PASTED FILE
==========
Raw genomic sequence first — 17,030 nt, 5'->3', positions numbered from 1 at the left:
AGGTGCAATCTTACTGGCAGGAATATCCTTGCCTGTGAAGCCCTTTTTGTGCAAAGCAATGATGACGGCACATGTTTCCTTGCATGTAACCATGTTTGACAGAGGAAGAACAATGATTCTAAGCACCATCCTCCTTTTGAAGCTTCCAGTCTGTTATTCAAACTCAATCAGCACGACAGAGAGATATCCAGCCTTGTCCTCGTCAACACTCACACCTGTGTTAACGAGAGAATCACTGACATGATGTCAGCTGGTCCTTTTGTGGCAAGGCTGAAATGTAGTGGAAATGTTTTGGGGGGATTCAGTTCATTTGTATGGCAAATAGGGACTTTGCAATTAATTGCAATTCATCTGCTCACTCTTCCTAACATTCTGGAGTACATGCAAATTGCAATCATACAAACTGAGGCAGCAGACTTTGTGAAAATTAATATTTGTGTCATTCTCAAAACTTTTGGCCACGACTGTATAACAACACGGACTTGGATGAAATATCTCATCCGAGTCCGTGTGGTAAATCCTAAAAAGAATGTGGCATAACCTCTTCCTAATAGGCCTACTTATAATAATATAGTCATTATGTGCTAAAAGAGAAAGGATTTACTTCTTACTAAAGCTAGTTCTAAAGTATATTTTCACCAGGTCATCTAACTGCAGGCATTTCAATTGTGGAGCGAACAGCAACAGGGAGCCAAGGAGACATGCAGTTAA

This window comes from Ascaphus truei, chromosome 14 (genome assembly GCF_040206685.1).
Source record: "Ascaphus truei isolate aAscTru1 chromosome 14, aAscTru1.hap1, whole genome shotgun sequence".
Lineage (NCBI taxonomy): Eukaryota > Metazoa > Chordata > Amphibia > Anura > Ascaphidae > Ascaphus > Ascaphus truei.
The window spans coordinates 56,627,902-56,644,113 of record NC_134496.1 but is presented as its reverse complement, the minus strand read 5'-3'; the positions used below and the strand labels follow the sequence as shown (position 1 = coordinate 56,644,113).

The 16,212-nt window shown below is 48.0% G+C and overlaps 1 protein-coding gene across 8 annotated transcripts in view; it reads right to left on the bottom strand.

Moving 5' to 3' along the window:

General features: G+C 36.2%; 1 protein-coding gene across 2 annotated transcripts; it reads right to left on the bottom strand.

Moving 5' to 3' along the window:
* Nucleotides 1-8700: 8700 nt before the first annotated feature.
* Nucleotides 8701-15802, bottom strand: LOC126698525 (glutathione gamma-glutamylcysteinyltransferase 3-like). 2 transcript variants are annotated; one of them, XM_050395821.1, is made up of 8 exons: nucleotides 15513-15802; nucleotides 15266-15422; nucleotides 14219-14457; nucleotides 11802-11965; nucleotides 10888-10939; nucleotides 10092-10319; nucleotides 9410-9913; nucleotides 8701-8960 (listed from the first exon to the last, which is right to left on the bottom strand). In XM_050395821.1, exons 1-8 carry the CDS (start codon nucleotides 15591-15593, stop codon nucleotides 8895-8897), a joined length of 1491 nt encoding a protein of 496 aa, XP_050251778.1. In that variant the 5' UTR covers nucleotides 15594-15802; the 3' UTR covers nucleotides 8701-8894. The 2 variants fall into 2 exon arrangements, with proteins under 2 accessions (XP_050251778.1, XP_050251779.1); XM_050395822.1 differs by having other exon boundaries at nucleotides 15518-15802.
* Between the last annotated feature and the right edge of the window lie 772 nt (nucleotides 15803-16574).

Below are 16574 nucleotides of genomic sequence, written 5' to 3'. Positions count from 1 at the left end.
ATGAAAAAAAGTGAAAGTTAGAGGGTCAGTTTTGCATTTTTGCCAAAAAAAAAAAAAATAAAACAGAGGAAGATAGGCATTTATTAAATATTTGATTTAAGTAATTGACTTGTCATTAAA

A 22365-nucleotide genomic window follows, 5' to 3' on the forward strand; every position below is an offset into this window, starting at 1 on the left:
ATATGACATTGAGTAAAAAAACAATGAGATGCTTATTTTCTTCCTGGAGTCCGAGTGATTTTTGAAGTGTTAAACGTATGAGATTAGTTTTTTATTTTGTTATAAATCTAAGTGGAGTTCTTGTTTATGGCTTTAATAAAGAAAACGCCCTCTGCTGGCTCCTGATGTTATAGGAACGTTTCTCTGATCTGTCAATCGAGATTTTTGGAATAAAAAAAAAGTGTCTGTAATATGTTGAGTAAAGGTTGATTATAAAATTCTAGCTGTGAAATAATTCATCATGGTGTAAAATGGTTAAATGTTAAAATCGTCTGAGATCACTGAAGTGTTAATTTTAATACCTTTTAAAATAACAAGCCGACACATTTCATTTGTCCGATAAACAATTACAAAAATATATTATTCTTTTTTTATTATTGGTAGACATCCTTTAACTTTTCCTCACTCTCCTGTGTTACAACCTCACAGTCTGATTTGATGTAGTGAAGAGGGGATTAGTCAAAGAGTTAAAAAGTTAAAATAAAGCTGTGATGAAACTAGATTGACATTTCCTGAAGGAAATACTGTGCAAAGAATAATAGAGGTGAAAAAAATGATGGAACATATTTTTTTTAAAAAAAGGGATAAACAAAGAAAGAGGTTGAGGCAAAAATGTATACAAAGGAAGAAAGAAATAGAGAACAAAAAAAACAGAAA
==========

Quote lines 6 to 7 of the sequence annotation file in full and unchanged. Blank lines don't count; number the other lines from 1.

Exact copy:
The window spans coordinates 56,627,902-56,644,113 of record NC_134496.1 but is presented as its reverse complement, the minus strand read 5'-3'; the positions used below and the strand labels follow the sequence as shown (position 1 = coordinate 56,644,113).

The 16,212-nt window shown below is 48.0% G+C and overlaps 1 protein-coding gene across 8 annotated transcripts in view; it reads right to left on the bottom strand.